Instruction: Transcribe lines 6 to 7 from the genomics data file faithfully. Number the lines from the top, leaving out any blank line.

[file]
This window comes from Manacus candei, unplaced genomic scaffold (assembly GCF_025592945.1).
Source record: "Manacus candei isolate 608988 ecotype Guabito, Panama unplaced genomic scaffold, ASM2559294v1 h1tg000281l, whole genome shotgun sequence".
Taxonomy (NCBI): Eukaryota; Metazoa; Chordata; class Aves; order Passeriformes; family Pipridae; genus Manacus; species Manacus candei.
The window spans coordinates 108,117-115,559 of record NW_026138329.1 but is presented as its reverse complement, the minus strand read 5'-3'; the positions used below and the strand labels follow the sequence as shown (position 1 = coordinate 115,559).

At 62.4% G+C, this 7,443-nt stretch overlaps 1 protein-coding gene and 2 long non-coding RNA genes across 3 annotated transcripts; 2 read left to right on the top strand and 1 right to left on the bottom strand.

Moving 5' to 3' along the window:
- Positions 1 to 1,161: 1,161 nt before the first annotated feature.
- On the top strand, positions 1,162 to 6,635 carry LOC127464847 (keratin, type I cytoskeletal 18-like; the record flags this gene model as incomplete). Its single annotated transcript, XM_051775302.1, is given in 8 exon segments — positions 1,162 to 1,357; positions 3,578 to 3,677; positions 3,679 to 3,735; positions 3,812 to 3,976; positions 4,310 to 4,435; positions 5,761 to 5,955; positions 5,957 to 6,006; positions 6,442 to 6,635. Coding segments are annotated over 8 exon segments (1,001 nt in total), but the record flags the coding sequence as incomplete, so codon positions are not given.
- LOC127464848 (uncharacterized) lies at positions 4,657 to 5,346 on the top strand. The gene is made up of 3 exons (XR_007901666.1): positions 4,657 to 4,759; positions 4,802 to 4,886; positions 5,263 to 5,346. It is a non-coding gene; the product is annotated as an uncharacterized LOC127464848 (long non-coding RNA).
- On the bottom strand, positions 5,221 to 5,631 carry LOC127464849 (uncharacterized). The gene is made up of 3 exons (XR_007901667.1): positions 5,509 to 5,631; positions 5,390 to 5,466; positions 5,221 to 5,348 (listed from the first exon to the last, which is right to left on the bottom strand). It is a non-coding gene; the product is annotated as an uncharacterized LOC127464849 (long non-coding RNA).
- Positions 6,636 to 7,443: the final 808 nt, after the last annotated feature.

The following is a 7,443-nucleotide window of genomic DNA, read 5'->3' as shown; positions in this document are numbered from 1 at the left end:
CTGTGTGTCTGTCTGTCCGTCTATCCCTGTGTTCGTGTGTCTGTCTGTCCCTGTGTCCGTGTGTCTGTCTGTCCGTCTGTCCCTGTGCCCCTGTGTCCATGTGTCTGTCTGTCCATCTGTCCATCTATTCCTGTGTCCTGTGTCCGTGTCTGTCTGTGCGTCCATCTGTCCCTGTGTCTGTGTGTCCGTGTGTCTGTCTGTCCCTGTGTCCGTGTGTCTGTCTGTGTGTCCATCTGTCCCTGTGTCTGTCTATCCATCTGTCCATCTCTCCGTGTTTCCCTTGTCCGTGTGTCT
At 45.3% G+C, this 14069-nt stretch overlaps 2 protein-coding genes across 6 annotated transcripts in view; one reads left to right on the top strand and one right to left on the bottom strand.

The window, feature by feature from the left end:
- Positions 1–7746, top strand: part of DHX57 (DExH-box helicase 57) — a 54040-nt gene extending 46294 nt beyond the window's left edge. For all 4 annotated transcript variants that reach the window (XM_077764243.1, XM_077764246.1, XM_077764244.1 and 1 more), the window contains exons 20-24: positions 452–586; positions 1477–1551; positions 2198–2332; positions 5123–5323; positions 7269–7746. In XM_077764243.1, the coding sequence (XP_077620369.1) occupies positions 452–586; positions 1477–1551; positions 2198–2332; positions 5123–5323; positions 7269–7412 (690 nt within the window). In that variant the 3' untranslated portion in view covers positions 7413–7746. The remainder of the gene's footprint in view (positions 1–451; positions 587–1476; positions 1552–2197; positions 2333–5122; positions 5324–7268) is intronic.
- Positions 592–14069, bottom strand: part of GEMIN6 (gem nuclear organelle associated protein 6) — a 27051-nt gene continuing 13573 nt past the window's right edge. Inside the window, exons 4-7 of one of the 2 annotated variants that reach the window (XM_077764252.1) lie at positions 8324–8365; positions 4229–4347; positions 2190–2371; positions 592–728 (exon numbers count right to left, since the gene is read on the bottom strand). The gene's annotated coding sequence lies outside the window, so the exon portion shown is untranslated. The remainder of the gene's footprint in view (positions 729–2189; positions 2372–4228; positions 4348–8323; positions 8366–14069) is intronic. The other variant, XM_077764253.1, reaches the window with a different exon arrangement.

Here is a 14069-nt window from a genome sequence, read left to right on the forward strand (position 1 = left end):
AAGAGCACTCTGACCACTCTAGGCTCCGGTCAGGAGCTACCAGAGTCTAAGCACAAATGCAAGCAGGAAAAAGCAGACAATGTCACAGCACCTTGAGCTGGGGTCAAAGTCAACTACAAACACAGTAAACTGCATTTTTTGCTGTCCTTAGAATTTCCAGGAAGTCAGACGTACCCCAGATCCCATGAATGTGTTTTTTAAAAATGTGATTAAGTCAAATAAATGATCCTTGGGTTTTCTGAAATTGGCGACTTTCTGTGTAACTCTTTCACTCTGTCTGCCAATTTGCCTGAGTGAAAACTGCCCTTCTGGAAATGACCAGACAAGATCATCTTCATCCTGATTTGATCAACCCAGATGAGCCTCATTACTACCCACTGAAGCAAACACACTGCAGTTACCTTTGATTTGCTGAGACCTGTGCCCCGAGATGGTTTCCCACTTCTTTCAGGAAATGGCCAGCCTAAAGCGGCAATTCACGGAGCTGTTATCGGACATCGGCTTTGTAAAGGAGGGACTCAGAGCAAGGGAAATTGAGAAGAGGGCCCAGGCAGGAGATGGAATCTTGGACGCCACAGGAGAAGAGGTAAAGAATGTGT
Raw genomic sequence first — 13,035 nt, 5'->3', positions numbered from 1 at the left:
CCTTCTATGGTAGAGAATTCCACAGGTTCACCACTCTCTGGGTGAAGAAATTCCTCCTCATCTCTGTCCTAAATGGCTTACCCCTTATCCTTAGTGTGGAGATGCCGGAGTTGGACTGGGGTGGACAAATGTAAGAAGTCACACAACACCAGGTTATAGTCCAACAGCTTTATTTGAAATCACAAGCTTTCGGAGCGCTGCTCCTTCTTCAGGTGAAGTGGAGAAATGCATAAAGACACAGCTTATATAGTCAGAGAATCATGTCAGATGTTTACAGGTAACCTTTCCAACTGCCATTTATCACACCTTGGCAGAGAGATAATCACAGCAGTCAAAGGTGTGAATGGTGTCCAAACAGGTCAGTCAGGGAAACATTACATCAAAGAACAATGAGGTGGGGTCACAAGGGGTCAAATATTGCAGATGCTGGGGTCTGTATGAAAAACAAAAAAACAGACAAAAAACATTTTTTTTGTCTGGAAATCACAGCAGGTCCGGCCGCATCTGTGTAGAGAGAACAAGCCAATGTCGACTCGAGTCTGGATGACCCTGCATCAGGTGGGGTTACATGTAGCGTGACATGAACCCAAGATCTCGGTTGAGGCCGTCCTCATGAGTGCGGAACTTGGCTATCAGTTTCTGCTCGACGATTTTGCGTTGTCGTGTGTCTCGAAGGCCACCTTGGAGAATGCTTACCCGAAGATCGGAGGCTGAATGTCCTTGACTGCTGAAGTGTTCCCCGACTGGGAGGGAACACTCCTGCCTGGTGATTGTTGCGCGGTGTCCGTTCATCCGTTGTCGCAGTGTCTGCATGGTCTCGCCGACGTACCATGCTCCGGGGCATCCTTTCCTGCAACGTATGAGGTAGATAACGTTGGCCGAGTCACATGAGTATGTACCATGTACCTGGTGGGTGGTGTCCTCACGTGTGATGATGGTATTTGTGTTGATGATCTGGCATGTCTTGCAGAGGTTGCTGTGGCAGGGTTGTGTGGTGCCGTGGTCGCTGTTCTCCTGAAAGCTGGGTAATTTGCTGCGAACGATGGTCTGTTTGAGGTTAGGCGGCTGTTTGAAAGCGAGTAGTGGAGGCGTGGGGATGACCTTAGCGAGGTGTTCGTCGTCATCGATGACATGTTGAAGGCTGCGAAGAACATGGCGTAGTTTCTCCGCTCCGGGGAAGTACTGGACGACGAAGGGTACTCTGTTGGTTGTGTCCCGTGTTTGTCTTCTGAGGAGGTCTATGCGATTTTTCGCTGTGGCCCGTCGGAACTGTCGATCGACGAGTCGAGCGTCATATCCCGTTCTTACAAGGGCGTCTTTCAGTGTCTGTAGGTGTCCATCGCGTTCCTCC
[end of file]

Moving 5' to 3' along the window:
- Positions 1 to 1,161: 1,161 nt before the first annotated feature.